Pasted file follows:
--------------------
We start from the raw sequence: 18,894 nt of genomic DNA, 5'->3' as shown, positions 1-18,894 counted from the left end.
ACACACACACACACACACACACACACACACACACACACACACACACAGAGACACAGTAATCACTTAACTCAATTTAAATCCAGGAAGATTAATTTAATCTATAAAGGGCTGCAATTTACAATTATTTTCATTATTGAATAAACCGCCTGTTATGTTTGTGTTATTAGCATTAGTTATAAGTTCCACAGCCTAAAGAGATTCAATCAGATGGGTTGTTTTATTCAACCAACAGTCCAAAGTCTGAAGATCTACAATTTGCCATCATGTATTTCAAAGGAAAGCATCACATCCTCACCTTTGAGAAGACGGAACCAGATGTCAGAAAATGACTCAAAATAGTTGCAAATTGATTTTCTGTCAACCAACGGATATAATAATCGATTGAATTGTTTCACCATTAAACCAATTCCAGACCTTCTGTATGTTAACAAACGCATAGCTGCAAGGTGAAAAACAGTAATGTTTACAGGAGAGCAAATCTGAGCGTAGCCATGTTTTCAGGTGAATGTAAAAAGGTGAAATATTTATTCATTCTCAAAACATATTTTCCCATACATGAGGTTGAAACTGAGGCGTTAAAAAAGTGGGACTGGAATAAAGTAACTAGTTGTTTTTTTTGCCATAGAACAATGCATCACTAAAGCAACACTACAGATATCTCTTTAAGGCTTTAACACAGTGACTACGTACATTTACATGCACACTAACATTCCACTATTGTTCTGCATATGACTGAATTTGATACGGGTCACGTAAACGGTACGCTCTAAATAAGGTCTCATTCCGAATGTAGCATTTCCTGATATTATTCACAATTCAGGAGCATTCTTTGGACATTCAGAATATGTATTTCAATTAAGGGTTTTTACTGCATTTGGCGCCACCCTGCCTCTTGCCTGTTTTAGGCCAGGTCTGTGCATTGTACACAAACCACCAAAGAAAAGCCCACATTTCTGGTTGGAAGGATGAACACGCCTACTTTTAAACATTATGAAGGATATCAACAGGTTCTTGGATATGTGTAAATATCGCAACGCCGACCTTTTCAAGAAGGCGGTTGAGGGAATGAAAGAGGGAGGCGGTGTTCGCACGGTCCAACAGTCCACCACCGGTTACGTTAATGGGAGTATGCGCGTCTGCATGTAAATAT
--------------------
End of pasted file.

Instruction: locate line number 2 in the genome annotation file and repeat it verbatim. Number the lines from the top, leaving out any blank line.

ACACACACACACACACACACACACACACACACACACACACACACACAGAGACACAGTAATCACTTAACTCAATTTAAATCCAGGAAGATTAATTTAATCTATAAAGGGCTGCAATTTACAATTATTTTCATTATTGAATAAACCGCCTGTTATGTTTGTGTTATTAGCATTAGTTATAAGTTCCACAGCCTAAAGAGATTCAATCAGATGGGTTGTTTTATTCAACCAACAGTCCAAAGTCTGAAGATCTACAATTTGCCATCATGTATTTCAAAGGAAAGCATCACATCCTCACCTTTGAGAAGACGGAACCAGATGTCAGAAAATGACTCAAAATAGTTGCAAATTGATTTTCTGTCAACCAACGGATATAATAATCGATTGAATTGTTTCACCATTAAACCAATTCCAGACCTTCTGTATGTTAACAAACGCATAGCTGCAAGGTGAAAAACAGTAATGTTTACAGGAGAGCAAATCTGAGCGTAGCCATGTTTTCAGGTGAATGTAAAAAGGTGAAATATTTATTCATTCTCAAAACATATTTTCCCATACATGAGGTTGAAACTGAGGCGTTAAAAAAGTGGGACTGGAATAAAGTAACTAGTTGTTTTTTTTGCCATAGAACAATGCATCACTAAAGCAACACTACAGATATCTCTTTAAGGCTTTAACACAGTGACTACGTACATTTACATGCACACTAACATTCCACTATTGTTCTGCATATGACTGAATTTGATACGGGTCACGTAAACGGTACGCTCTAAATAAGGTCTCATTCCGAATGTAGCATTTCCTGATATTATTCACAATTCAGGAGCATTCTTTGGACATTCAGAATATGTATTTCAATTAAGGGTTTTTACTGCATTTGGCGCCACCCTGCCTCTTGCCTGTTTTAGGCCAGGTCTGTGCATTGTACACAAACCACCAAAGAAAAGCCCACATTTCTGGTTGGAAGGATGAACACGCCTACTTTTAAACATTATGAAGGATATCAACAGGTTCTTGGATATGTGTAAATATCGCAACGCCGACCTTTTCAAGAAGGCGGTTGAGGGAATGAAAGAGGGAGGCGGTGTTCGCACGGTCCAACAGTCCACCACCGGTTACGTTAATGGGAGTATGCGCGTCTGCATGTAAATAT